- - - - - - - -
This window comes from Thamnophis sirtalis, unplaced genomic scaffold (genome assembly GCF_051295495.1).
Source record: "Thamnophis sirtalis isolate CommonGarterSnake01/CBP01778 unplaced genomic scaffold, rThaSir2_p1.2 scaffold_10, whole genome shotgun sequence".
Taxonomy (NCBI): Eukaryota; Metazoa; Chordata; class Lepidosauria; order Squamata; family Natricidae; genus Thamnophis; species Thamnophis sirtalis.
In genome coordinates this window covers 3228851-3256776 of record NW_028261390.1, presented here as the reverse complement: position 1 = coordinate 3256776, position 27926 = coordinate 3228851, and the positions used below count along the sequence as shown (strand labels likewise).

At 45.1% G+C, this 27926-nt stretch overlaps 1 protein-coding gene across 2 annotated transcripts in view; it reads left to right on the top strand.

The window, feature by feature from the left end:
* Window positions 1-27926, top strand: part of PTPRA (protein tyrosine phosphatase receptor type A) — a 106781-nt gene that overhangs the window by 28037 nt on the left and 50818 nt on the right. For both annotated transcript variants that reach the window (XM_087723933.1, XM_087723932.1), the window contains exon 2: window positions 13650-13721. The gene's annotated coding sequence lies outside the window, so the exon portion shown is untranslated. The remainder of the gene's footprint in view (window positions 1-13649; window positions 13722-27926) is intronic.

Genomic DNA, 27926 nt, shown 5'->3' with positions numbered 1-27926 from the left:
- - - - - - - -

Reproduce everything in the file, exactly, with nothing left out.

This window comes from Thamnophis sirtalis, unplaced genomic scaffold (genome assembly GCF_051295495.1).
Source record: "Thamnophis sirtalis isolate CommonGarterSnake01/CBP01778 unplaced genomic scaffold, rThaSir2_p1.2 scaffold_10, whole genome shotgun sequence".
Taxonomy (NCBI): Eukaryota; Metazoa; Chordata; class Lepidosauria; order Squamata; family Natricidae; genus Thamnophis; species Thamnophis sirtalis.
In genome coordinates this window covers 3228851-3256776 of record NW_028261390.1, presented here as the reverse complement: position 1 = coordinate 3256776, position 27926 = coordinate 3228851, and the positions used below count along the sequence as shown (strand labels likewise).

At 45.1% G+C, this 27926-nt stretch overlaps 1 protein-coding gene across 2 annotated transcripts in view; it reads left to right on the top strand.

The window, feature by feature from the left end:
* Window positions 1-27926, top strand: part of PTPRA (protein tyrosine phosphatase receptor type A) — a 106781-nt gene that overhangs the window by 28037 nt on the left and 50818 nt on the right. For both annotated transcript variants that reach the window (XM_087723933.1, XM_087723932.1), the window contains exon 2: window positions 13650-13721. The gene's annotated coding sequence lies outside the window, so the exon portion shown is untranslated. The remainder of the gene's footprint in view (window positions 1-13649; window positions 13722-27926) is intronic.

Genomic DNA, 27926 nt, shown 5'->3' with positions numbered 1-27926 from the left: